The new battery - which uses no metals or toxic materials - is intended for use in power plants, where it can make the energy grid more resilient and efficient by creating a large-scale means to store energy for use as needed.
Sri Narayan, professor of chemistry at the USC Dornsife College of Letters, Arts and Sciences and corresponding author of the paper, said the batteries last for about 5,000 recharge cycles, giving them an estimated 15-year lifespan, adding that lithium ion batteries degrade after around 1,000 cycles, and cost 10 times more to manufacture.
Narayan collaborated with Surya Prakash, professor of chemistry and director of the USC Loker Hydrocarbon Research Institute, as well as USC's Bo Yang, Lena Hoober-Burkhardt, and Fang Wang.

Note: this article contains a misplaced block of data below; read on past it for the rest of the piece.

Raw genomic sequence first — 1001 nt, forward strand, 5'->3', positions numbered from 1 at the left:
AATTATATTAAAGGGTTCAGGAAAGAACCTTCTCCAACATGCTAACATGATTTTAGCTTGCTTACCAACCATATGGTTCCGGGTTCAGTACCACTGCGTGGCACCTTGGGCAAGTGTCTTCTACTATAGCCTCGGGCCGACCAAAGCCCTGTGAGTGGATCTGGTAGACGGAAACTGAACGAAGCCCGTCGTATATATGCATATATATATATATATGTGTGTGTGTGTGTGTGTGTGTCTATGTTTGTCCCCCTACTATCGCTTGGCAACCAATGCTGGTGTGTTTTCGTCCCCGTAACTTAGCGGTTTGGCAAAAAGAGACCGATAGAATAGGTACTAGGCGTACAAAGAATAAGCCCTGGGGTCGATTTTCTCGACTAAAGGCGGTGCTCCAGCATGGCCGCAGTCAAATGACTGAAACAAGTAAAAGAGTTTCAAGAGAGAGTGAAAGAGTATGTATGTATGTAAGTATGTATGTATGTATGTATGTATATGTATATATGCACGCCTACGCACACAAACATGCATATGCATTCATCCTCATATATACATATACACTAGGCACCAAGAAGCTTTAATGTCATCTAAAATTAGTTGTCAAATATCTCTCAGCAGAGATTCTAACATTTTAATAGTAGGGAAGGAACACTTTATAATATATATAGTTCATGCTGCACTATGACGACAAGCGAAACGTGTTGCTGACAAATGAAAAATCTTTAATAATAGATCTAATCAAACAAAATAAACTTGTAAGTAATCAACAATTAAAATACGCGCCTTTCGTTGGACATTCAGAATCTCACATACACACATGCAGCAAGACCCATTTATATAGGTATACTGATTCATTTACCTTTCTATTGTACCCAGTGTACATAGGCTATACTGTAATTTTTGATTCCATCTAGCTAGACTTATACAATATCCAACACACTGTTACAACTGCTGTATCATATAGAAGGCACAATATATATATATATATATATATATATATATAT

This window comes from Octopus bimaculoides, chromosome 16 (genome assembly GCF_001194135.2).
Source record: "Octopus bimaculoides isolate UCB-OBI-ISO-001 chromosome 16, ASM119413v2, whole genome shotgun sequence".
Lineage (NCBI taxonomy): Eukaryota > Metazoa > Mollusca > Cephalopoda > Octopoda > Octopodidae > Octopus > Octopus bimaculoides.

"Such organic flow batteries will be game-changers for grid electrical energy storage in terms of simplicity, cost, reliability and sustainability," said Prakash.
The batteries could pave the way for renewable energy sources to make up a greater share of the nation's energy generation. Solar panels can only generate power when the sun's shining, and wind turbines can only generate power when the wind blows. That inherent unreliability makes it difficult for power companies to rely on them to meet customer demand.
The new battery is based on a redox flow design - similar in design to a fuel cell, with two tanks of electroactive materials dissolved in water. The solutions are pumped into a cell containing a membrane between the two fluids with electrodes on either side, releasing energy.
The study has been published online in the Journal of the Electrochemical Society.